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Patient Experience: Four Benefits and Five Priorities

Gienna Shaw, for HealthLeaders Media, December 2, 2009

Hospitals and health systems have had an eye on patient satisfaction over the past few years and have, more recently, been ramping up their patient experience initiatives—and it's starting to show. Patients were more satisfied with their care at inpatient facilities than during any of the previous six years, according to a recent report from Press Ganey Associates, Inc.

Patient satisfaction has steadily increased since 2003, with 85% of those surveyed reporting satisfaction with care in October 2008, according to The 2009 Hospital Pulse Report: Patient Perspectives on American Health Care.

But the best news in the study is data that shows it's not just the patients who are benefitting from a better experience. Hospitals are reaping rewards for their efforts, as well.

According to the study:

  • There is a direct correlation between highly satisfied caregivers and satisfied patients—that in turn helps recruitment and retention of doctors, nurses, and technicians.
  • Organizations with high satisfaction ratings are the most successful financially—satisfied patients are more likely to recommend the facility to family and friends and high ratings enhance community reputation, both of which increase market share and volume, according to the report.
  • Better staff buy-in to improvement efforts leads to a more positive atmosphere for patients and better quality care.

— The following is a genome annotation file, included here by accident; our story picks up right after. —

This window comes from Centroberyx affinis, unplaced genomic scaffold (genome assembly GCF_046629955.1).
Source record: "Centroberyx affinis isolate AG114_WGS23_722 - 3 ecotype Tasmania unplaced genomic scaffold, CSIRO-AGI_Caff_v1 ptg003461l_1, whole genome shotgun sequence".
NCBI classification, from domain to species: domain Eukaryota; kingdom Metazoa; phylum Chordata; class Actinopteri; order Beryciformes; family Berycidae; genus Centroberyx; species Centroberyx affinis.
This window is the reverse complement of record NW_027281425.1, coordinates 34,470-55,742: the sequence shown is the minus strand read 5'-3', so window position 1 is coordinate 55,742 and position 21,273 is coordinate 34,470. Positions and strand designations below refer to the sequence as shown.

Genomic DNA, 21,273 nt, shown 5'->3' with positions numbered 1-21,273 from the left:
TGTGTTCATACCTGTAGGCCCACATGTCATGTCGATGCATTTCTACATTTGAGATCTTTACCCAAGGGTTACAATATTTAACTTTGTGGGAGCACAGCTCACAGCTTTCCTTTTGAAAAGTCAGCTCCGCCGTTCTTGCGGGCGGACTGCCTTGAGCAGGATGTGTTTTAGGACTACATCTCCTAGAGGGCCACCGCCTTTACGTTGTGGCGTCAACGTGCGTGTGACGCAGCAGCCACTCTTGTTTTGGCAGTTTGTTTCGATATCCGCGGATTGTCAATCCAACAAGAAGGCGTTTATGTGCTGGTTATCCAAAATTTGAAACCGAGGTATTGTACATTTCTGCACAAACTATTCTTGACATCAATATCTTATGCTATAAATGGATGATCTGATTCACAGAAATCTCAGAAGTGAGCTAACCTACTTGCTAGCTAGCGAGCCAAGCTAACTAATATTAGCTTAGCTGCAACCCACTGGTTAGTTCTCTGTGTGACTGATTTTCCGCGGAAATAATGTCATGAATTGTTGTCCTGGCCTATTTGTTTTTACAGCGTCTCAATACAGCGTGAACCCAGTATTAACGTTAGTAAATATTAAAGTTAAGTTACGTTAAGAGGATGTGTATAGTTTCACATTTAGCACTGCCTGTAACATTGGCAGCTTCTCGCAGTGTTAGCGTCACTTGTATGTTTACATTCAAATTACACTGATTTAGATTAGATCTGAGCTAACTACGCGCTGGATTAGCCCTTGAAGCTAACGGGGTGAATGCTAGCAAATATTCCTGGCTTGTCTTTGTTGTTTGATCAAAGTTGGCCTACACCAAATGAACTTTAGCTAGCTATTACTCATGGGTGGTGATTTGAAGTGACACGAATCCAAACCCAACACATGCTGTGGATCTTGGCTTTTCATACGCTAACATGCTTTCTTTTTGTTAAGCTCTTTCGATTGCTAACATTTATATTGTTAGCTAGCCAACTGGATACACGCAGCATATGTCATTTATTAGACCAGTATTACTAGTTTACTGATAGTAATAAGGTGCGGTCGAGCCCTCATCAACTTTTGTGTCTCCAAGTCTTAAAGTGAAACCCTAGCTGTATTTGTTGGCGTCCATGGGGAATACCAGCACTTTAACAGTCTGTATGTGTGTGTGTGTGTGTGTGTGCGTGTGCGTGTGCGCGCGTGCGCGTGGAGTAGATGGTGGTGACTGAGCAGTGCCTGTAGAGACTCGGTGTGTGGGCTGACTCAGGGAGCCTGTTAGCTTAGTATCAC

• And research continues to show more satisfied patients are less likely to file malpractice suits.

But there's still room for improvement, according to the South Bend, IN–based agency. It recommends hospitals focus on five areas related to questions to patients about their likelihood to recommend the hospital to others. They are, ranked in order of importance:

  1. Response to concerns and complaints made during the patient's stay
  2. Degree to which hospital staff addressed the patient's emotional needs
  3. Staff effort to include the patient in decisions about his or her treatment
  4. How well the nurses kept the patient informed
  5. How promptly staff responded to the call button

The top priority—response to concerns and complaints—is a real opportunity for hospitals, according to the report. Service recovery "can make a big difference for patients," the report notes. "A key differentiator of 'good' versus 'very good' care is what happens when something goes wrong or the patient's needs are not being met."

The survey report includes a number of charts, graphs, and statistics, including a list of states with the highest inpatient satisfaction, inpatient satisfaction by specialty, type of admission, bed size, and patient age. (Care to guess which age group is the least satisfied?) There's also a case study about the Oakwood Southshore Medical Center in Trenton, MI, which took a team approach to improving patient satisfaction.


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